“Seas rise, crops wither, wars erupt. Humankind again seeks shelter in another place.”

National Geographic front cover, August 2019

The most worrying statistic of the past week was not Mark Carney’s gloomy outlook for the UK economy, but the fact that the release of water from the Greenland ice sheet in the month of July alone will cause a 0.5 mm rise in the global sea levels (Times, 31 July: ‘Disaster looms as Greenland ice melts’).

Migration is forced to take the strain when other human intervention fails. This may be as a result of:

  • Economics, for example caused by imposition of fixed currencies, or by dysfunctional governments; or
  • Conflict, as in Syria, Afghanistan or Myanmar; or
  • Environmental damage caused by climate change

The first two drivers for forced migration have been with us for thousands of years: Jesus Christ started life as a refugee. We haven’t started to experience the third to any significant extent yet, but young people alive today will see its massive impact, yet to come.

When the whole of Greenland’s ice sheet is melted, global sea levels will have risen by five metres: so the fact that, in the last month alone, one basis point of that movement has already occurred should make us all sit up and take notice. The accelerating rate of glacial melt on Greenland is critically important for billions of people throughout the world, and we are reaching the point where mitigation in anticipation of sea level rise, where possible,  is unavoidable.

This image from Reddit gives an indication of the percentage of populations living within that five metre band above sea level around the world. A moment’s glance confirms that there is massive migration ahead, particularly in, for example, Egypt (population 98 million, c. 25%) and China (population 1.4 billion, c.10%) - but it affects all continents.

Speaking of mitigation, and given that the loss of the Greenland ice cap is now almost inevitable, the population density living within five metres of sea level around the Mediterranean makes a strong argument for a barrage to be built across the Straits of Gibraltar: this would protect thousands of centres of population, including around the Black Sea. The United Kingdom had the foresight to save London by building the Thames Barrier – similar foresight is now called for on behalf of the 21 countries bordering the Mediterranean.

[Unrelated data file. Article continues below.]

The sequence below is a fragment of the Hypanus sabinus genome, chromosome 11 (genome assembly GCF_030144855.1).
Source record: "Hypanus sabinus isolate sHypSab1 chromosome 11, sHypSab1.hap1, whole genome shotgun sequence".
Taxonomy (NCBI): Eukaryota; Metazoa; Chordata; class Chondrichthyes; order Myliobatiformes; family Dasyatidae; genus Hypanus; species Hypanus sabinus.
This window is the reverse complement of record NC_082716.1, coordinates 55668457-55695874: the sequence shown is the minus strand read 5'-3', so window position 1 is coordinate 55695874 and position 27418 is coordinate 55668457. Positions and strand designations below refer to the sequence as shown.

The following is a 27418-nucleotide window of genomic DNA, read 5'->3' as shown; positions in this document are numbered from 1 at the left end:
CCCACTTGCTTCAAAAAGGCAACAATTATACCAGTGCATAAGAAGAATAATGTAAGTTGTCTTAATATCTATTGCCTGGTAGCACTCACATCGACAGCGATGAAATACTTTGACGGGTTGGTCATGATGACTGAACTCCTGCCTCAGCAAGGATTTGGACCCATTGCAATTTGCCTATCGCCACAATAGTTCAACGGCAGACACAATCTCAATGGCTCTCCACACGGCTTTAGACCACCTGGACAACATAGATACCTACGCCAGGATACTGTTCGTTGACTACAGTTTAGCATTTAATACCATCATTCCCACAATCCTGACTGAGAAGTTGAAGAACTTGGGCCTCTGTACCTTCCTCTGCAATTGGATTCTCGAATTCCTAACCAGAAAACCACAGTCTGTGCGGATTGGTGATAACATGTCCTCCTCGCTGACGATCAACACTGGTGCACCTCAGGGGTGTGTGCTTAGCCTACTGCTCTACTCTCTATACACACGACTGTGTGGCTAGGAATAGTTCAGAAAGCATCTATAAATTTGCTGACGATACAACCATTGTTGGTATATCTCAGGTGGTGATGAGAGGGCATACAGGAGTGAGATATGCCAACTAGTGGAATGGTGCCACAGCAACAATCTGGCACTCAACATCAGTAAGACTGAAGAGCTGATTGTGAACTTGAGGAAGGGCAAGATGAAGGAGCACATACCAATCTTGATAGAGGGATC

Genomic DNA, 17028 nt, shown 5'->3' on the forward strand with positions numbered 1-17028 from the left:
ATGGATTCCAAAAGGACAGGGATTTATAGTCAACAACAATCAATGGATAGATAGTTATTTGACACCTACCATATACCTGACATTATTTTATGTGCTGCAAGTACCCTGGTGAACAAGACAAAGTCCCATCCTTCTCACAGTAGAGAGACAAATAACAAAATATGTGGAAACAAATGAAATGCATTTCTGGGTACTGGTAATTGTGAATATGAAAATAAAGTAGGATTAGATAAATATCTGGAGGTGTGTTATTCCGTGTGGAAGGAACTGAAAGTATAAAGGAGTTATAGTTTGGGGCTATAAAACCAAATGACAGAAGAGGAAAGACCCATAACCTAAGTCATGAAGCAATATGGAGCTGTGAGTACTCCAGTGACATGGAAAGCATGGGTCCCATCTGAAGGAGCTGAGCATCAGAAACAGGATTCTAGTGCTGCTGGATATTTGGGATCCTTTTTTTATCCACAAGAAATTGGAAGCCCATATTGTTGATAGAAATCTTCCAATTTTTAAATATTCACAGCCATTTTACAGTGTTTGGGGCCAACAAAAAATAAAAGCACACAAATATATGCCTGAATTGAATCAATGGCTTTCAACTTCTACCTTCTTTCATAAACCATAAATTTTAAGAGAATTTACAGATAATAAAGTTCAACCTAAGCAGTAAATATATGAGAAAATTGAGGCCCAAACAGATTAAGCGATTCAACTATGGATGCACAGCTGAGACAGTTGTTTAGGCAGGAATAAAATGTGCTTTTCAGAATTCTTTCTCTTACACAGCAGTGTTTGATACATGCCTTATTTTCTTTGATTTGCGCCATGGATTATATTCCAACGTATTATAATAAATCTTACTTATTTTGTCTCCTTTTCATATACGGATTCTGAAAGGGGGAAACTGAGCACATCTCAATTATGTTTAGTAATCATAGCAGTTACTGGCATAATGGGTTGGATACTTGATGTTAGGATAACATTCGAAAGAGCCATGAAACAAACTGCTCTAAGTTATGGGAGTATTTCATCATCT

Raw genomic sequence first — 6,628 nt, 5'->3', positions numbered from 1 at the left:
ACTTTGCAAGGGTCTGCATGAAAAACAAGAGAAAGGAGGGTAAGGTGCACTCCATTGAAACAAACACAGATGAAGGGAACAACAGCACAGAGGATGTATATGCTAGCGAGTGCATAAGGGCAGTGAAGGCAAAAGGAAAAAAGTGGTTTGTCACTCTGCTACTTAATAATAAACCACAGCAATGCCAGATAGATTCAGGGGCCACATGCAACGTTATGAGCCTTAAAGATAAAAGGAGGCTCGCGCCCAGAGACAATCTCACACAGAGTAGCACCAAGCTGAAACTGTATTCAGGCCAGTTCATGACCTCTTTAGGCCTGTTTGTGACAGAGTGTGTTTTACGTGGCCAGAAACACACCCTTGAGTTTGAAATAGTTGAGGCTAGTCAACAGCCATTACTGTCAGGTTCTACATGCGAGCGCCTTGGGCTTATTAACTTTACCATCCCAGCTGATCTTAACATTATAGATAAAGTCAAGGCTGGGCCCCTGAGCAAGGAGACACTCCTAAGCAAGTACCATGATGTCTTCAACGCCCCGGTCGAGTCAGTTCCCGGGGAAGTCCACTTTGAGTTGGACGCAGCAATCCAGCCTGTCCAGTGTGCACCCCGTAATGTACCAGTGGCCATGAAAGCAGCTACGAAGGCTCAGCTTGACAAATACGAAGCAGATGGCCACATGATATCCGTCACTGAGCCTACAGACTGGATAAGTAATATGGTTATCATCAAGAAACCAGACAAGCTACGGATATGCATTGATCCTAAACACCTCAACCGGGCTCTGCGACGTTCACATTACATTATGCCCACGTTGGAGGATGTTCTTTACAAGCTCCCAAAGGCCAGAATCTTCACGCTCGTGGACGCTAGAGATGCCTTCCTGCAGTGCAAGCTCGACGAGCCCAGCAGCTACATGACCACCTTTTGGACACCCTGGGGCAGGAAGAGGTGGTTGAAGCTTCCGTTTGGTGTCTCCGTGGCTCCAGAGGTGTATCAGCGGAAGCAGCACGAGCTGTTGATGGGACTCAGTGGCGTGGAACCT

But the main purpose of this commentary is not solely to drive home an ecological point, although it does help us focus on yet another area where lack of human forward planning causes massive disruption in people’s lives.

I have been a subscriber to National Geographic for many years, and the current August edition focuses on migration under the title ‘World on the Move’. It’s a good issue because it presents not only the hard statistics but also the human reality of forced migration.

There’s also a chart setting out net national immigration and emigration as waves, over the past 50 years. For example, it shows the extent of immigration into the United States, possibly causing the populist reaction which brought Donald Trump to the presidency. The exodus from Syria stands out, but also the continuing outflow of people from India, China and Bangladesh.

In contrast, United Kingdom net inflow has been modest; and Spain is the only European country showing a recent outflow, although elsewhere in the article there’s a focus on migration from East Africa to Spain, mainly due to an agreement with Morocco to welcome agricultural workers.

Where time allows for assimilation to settle migrant communities, migration should be welcomed. It draws people together, and helps us to understand each other’s differences. But when events such as conflict, intense economic disadvantage and climate change force the pace, thereby requiring too much adjustment, too fast - within just one generation, for example - that’s when social stability is threatened and political reaction occurs.

Because large-scale, more frequent migration is inevitable due to climate change, we must learn to cope with it better: that’s why initiatives such as the recent book ‘Migrations – Open Hearts, Open Borders’ from ICPBS at the University of Worcester, will become increasingly important.

In some areas, such as economics, market forces can allow exchange rates to take the strain in adjusting imbalances: however, the more we try to fix currencies, the more we cause pressure to build up - so that migration becomes the only release valve available. That’s what premature imposition of the Eurozone has caused, for example. The consequences - albeit modest on a global scale - are not only unsettling all forced to migrate to find work but almost certainly became the key driver behind the Brexit decision in the UK’s 2016 referendum.

However, this will pale into insignificance when compared to the population movements which will be required by sea level rise: that’s why the Times article on 31st July is of such concern, and why we must get a grip on climate change to avoid it becoming even worse.

Gavin Oldham OBE

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